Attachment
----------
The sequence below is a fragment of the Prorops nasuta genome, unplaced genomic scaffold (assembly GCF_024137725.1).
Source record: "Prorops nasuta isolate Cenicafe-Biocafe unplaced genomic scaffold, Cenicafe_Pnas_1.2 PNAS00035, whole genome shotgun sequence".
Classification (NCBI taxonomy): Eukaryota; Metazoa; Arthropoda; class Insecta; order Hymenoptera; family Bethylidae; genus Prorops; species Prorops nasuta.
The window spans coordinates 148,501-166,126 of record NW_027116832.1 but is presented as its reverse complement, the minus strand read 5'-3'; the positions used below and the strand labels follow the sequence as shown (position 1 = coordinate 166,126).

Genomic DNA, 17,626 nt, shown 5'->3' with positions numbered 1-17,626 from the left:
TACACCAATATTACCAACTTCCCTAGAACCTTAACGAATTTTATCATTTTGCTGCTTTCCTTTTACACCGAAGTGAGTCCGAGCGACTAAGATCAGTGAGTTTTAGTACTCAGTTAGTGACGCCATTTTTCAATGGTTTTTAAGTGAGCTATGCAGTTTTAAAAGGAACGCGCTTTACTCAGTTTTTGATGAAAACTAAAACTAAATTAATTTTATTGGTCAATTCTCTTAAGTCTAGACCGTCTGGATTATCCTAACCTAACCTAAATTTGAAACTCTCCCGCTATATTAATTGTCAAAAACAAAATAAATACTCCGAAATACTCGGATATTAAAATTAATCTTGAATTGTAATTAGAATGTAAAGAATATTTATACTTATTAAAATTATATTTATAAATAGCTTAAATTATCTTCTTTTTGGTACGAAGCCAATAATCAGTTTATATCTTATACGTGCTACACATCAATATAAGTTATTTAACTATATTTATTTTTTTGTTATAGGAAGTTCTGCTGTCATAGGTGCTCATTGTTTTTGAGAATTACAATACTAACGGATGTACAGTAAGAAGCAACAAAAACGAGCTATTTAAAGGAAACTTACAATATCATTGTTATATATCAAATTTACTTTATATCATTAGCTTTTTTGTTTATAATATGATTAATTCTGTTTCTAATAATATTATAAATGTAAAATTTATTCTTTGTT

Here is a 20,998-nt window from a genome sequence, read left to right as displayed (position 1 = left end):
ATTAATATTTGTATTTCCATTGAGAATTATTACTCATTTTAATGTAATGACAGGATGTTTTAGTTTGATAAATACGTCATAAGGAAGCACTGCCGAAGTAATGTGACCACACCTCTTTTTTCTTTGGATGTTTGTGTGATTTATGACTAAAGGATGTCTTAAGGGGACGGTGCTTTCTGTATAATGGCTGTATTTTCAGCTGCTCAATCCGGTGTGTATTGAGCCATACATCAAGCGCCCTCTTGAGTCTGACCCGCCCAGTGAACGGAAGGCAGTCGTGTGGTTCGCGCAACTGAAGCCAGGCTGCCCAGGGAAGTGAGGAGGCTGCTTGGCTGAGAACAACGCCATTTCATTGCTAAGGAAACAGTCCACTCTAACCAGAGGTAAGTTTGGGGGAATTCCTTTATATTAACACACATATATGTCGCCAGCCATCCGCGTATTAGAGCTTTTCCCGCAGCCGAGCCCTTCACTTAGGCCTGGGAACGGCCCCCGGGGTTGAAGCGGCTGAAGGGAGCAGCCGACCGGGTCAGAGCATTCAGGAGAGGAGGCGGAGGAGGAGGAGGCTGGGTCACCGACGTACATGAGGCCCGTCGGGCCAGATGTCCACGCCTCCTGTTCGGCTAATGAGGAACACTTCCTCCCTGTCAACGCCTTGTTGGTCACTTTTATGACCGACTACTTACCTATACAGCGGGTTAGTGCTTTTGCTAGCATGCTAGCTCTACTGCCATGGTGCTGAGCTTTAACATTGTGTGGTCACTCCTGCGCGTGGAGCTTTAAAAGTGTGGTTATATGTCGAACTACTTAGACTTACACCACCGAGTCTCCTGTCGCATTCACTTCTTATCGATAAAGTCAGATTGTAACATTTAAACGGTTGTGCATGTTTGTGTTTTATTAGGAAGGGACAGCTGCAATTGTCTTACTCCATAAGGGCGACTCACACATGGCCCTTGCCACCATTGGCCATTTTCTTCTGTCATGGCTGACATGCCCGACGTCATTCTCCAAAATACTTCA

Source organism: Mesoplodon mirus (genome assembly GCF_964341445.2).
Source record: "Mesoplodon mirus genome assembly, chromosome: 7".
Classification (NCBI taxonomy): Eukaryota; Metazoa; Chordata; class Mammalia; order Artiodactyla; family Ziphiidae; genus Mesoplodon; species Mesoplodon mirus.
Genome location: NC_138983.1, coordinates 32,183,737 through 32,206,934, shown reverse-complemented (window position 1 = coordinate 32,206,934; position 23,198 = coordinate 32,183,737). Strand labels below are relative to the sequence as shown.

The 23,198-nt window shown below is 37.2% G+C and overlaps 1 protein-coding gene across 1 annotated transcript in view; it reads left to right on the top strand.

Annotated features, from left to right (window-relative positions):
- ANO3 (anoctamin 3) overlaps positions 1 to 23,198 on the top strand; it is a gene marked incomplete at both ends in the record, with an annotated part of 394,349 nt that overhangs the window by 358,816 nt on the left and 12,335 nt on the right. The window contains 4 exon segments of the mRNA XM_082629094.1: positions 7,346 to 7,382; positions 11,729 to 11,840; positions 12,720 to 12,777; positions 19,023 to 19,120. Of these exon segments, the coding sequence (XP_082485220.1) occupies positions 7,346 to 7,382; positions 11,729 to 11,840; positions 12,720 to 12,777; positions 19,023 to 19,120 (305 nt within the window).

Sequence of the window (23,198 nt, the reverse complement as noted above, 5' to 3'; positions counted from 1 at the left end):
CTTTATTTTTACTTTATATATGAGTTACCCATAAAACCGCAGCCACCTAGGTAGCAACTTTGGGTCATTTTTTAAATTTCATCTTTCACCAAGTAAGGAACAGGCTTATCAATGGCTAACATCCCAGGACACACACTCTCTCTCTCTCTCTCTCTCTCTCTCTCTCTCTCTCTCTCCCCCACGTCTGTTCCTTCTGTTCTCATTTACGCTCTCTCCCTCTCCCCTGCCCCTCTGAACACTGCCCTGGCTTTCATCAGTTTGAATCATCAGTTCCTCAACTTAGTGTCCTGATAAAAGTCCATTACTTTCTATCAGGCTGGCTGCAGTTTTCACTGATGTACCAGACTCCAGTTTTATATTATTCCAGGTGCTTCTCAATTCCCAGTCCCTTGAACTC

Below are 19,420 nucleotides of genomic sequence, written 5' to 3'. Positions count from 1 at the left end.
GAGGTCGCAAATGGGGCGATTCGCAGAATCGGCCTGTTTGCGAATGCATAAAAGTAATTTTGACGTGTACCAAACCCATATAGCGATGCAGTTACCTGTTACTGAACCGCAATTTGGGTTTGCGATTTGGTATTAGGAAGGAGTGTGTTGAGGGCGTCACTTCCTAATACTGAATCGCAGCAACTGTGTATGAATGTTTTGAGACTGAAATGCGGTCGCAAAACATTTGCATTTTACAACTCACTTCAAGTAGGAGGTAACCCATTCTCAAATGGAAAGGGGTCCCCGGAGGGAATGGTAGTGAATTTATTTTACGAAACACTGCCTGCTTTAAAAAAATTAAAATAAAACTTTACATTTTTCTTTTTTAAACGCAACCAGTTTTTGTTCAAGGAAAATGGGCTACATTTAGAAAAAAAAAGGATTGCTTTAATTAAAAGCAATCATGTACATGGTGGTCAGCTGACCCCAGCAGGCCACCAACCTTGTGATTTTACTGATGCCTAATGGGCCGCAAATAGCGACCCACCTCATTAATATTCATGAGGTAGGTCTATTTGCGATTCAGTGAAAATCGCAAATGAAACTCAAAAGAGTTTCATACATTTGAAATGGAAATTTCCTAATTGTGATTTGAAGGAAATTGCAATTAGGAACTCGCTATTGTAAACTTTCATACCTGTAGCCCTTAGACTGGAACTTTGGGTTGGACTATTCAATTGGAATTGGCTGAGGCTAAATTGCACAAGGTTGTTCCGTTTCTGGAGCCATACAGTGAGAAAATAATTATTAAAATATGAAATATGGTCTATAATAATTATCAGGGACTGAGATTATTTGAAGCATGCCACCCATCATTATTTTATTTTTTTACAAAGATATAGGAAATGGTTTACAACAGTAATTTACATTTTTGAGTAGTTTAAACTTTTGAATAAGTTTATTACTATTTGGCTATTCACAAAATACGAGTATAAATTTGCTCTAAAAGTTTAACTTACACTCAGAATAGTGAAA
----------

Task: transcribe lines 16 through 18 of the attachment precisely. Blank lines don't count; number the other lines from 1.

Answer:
Sequence of the window (23,198 nt, the reverse complement as noted above, 5' to 3'; positions counted from 1 at the left end):
CTTTATTTTTACTTTATATATGAGTTACCCATAAAACCGCAGCCACCTAGGTAGCAACTTTGGGTCATTTTTTAAATTTCATCTTTCACCAAGTAAGGAACAGGCTTATCAATGGCTAACATCCCAGGACACACACTCTCTCTCTCTCTCTCTCTCTCTCTCTCTCTCTCTCTCTCCCCCACGTCTGTTCCTTCTGTTCTCATTTACGCTCTCTCCCTCTCCCCTGCCCCTCTGAACACTGCCCTGGCTTTCATCAGTTTGAATCATCAGTTCCTCAACTTAGTGTCCTGATAAAAGTCCATTACTTTCTATCAGGCTGGCTGCAGTTTTCACTGATGTACCAGACTCCAGTTTTATATTATTCCAGGTGCTTCTCAATTCCCAGTCCCTTGAACTC

Below are 19,420 nucleotides of genomic sequence, written 5' to 3'. Positions count from 1 at the left end.